Plymouth Belvedere Satellite Unique Cars and Parts

11 Июн 2014 | Author: | Комментарии к записи Plymouth Belvedere Satellite Unique Cars and Parts отключены
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Plymouth Satellite Series 1

Satellite Series 1

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When a new, larger Fury was introduced for 1965 on full-size C platform, the Plymouth name was moved to Plymouth’s new line which was really a of Plymouth’s full-size 1962 models. The Belvedere Satellite was the top model in the series, above the I and II. It was only available as a two-door or convertible.

Offered with seats and center console as the Satellite was available exclusively V8 engines. For 1965, the standard was the 273 c.i.d. and optional choices the 318, and 361, 383 and 426 Commando This 426 had the wedge combustion design, and is not the 426 Hemi offered in The front end was simple: a single on each side, and a grille into four thin laid horizontally.

The concurrent was given a stacked dual design.

Chrysler Lost Its

For 1965. Chrysler Corp. its buttons, joining the rest of the practice of offering only or steering column-mounted shift Chrysler market analysts had by 1965, that prospective were shying away the buttons, apparently due to a combination of unfamiliarity and the difficulty of accepting the as a power symbol.

So, as far as Chrysler was the buttons were long

Today we love the push-button — but the console-mounted, in-line as used on the Satellite was still good — communicating the optional TorqueFlite transmission. were able to convey the of strength in its transmission by using a chromed lever and big knob. The was, of course, Chrysler’s and time-proven 3-speed automatic was introduced in 1958 and by 1965 it was recognized as one of the industry’s most positive-acting transmissions .

During the preceding 7 years it had minor improvements, few of which good copy, but all combining to it competitive. The news flash for was typical of the era: A sliding in the transmission and new cross and roller universal joint to reduce vibration, as well as anti-creep converter improvements. In addition to the the other big news was the optional 383-cu. in. V-8 engine (a 273-cu. in.

V-8 was a dependable source of stimulation and

Fed by a single 4-barrel carburetor and its digestion aided by a special camshaft, unsilenced air cleaner and exhausts, the big, healthy begged for excitement. Though by a too-long 2.93:1 rear ratio and pulling an air-conditioning the Satellite managed a 16.2 standing 1/4 mile — medicine for a mid 1960s 2-ton The press release proclaimed basically a family car, it Belvedere line] may be adapted to successfully in competitive motor — but as good as the Satelitte most road testers underwhelmed when they got the wheel — simply the motor sports claim was a over ambitious.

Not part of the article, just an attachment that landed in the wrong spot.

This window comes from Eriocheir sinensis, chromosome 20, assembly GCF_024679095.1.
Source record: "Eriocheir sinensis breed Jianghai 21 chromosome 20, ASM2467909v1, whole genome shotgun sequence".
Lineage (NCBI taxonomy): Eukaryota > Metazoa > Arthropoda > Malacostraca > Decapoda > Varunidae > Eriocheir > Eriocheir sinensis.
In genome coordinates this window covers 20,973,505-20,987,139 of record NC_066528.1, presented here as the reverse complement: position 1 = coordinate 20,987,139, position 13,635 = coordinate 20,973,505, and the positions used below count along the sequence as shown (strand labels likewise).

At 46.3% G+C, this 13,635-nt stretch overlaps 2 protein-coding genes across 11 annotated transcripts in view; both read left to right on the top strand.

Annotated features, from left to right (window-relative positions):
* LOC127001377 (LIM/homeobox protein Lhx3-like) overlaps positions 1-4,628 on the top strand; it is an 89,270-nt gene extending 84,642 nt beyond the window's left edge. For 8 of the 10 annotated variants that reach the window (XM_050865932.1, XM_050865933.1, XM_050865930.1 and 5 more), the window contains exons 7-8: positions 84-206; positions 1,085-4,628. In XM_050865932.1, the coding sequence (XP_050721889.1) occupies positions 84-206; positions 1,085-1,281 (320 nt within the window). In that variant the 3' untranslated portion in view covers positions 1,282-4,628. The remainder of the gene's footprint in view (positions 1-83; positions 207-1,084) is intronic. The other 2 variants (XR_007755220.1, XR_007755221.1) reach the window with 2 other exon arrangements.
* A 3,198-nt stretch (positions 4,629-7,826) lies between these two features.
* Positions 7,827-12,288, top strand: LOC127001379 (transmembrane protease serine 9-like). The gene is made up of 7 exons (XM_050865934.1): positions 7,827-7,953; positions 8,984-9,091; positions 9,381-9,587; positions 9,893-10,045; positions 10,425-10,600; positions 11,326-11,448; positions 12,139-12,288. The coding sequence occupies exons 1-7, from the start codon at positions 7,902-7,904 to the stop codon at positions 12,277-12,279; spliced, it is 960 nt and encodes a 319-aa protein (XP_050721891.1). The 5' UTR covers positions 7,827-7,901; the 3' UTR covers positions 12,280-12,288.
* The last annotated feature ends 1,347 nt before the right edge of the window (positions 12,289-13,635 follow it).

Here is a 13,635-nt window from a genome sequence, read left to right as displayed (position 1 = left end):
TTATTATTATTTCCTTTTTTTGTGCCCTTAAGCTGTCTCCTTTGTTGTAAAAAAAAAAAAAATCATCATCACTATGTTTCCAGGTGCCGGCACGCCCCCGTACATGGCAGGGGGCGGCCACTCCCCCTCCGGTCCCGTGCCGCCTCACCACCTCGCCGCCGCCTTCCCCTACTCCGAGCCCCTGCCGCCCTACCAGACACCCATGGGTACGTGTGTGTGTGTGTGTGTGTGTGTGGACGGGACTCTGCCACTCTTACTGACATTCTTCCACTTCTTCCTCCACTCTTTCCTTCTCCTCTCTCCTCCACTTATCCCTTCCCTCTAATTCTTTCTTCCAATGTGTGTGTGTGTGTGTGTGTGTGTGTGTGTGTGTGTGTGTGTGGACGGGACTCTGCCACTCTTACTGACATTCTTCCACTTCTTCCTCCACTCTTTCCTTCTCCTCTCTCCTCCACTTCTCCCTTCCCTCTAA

Part of the road testers of the time disappointed was that, in family mode as the car rolled off the production the rear axle ratio was to give low rev and good economy miles. The 383-cu. in. engine have been accompanied by a ratio, which would produced notably improved — and then it would lived up to the claims.

The Big Daddy 426

High-performance buffs have been interested in the of Chrysler’s three 426-cu. in. packages for the Belvederes. They from 365 through 470 bhp (the with a thumping 480 lb.-ft. of at 4400 rpm), with carburetion and compression ratio. The Big 426 was meant for the tracks and strips, and was not for general highway driving, and was not by Chrysler’s 5-year/50,000-mile engine and warranty.

Option the Satelitte up and it was to add more than $1000 to the price — the most of these being air-conditioning. The fold-forward bucket seats firm and comfortable and, sports car addicts would been disappointed with lack of strong lateral support, the individually adjustable were a boon to physically front passengers. All-vinyl throughout was standard in the Satellites.

The between the seats was roomy and and visibility out of the wide-open hardtop area was excellent.

4 Barrel 383 cubic inch V8 was one of the hotter available in the Satellite. With camshaft and 10:1 compression, it was for 330 bhp.

A large flat had been a hallmark of Plymouths the 1950s and 1960s. Well too, with tartan including wheel cover.

The exterior appearance was also continuing Plymouth’s welcome of simplicity of line and balanced Decorated only with stainless steel wheel and sill trim, wheel with spinner hubs, window framing and a furtive flock of vertical ribs at the rear flank (whose purpose was to aid Satellite identification) the car was free too much decoration. Plymouth design had come a way since the fin era of the 1950s.